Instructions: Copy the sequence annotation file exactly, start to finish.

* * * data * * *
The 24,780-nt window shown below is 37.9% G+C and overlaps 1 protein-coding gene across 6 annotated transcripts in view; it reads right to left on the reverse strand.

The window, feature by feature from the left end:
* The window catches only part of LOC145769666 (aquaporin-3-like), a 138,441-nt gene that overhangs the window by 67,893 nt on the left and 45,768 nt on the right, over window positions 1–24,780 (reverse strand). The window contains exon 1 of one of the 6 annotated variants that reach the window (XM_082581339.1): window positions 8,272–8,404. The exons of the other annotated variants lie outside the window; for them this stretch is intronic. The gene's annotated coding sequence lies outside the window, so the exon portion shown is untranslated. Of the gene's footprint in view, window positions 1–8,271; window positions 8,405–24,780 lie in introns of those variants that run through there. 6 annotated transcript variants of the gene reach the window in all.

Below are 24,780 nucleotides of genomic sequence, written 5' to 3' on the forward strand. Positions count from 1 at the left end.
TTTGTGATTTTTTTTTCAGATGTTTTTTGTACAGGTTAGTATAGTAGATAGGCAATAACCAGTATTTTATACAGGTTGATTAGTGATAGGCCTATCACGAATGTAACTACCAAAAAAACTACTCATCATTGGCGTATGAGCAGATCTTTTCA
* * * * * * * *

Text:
The 24,780-nt window shown below is 37.9% G+C and overlaps 1 protein-coding gene across 6 annotated transcripts in view; it reads right to left on the reverse strand.

The window, feature by feature from the left end:
* The window catches only part of LOC145769666 (aquaporin-3-like), a 138,441-nt gene that overhangs the window by 67,893 nt on the left and 45,768 nt on the right, over window positions 1–24,780 (reverse strand). The window contains exon 1 of one of the 6 annotated variants that reach the window (XM_082581339.1): window positions 8,272–8,404. The exons of the other annotated variants lie outside the window; for them this stretch is intronic. The gene's annotated coding sequence lies outside the window, so the exon portion shown is untranslated. Of the gene's footprint in view, window positions 1–8,271; window positions 8,405–24,780 lie in introns of those variants that run through there. 6 annotated transcript variants of the gene reach the window in all.

Below are 24,780 nucleotides of genomic sequence, written 5' to 3' on the forward strand. Positions count from 1 at the left end.
TTTGTGATTTTTTTTTCAGATGTTTTTTGTACAGGTTAGTATAGTAGATAGGCAATAACCAGTATTTTATACAGGTTGATTAGTGATAGGCCTATCACGAATGTAACTACCAAAAAAACTACTCATCATTGGCGTATGAGCAGATCTTTTCA